Report Says FDA Significantly Reduced Medical Device Review Times
Earlier this year, FDA published a report announcing that the Agency’s device program has shown “a pattern of markedly improved performance.” Over the past five years, FDA has been working to improve approval times for medical device submissions using the Medical Device User Fee act. The report goes on to say that all three areas have seen a reduction in review times, however IDE review times have been reduced by more than a full year, allowing medical devices to reach the market much sooner than they would have just a few years ago.
With approval times getting increasingly longer, many companies were beginning to relocate overseas or market their devices abroad before introducing them in the US. The reason for this? The FDA did not have the necessary resources and funds to get through all of the applications at a faster pace. The solution? FDA’s Medical Device User Fee program.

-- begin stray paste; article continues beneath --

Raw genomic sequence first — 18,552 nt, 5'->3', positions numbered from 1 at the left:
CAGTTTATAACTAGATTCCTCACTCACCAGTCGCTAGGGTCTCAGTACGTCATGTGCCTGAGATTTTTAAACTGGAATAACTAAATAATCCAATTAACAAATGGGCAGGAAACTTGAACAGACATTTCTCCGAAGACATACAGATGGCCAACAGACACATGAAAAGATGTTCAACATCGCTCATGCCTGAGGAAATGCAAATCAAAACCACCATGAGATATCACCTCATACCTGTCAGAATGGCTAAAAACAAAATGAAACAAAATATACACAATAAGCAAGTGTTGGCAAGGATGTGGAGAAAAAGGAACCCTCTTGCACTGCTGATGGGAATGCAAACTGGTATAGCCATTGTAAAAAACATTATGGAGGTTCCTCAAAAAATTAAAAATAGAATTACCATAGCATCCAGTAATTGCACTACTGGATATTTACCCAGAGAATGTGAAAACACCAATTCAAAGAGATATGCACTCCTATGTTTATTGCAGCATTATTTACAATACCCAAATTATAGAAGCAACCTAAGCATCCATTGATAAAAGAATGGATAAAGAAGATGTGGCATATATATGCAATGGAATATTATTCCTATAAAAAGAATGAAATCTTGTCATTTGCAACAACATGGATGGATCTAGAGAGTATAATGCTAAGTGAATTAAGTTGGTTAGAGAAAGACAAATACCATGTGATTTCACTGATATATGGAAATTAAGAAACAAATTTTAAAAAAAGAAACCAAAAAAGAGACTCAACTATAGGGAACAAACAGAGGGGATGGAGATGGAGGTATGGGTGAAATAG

FDA states that approval times have been reduced for the following device submissions:
- 510(k) times were reduced from 132 days in 2010, to 115 days in 2014 (or 13%).
- PMA times were down to about 242 days in 2014 from 352 days in 2009 (or 31%).
- De novo requests were reduced from 992 days in 2010 to just 300 days in 2014 (or 70%).
- IDE decision times showed the most drastic improvement, being reduced by more than a year, from 442 days in 2011 to just 30 days in 2015 (or 93%).
As the numbers show, the Medical Device User Fee program is clearly doing what it was intended to do, reducing the approval times for medical devices. Because of this program, FDA has the resources needed to come to decisions in a more timely manner, getting devices to the public faster.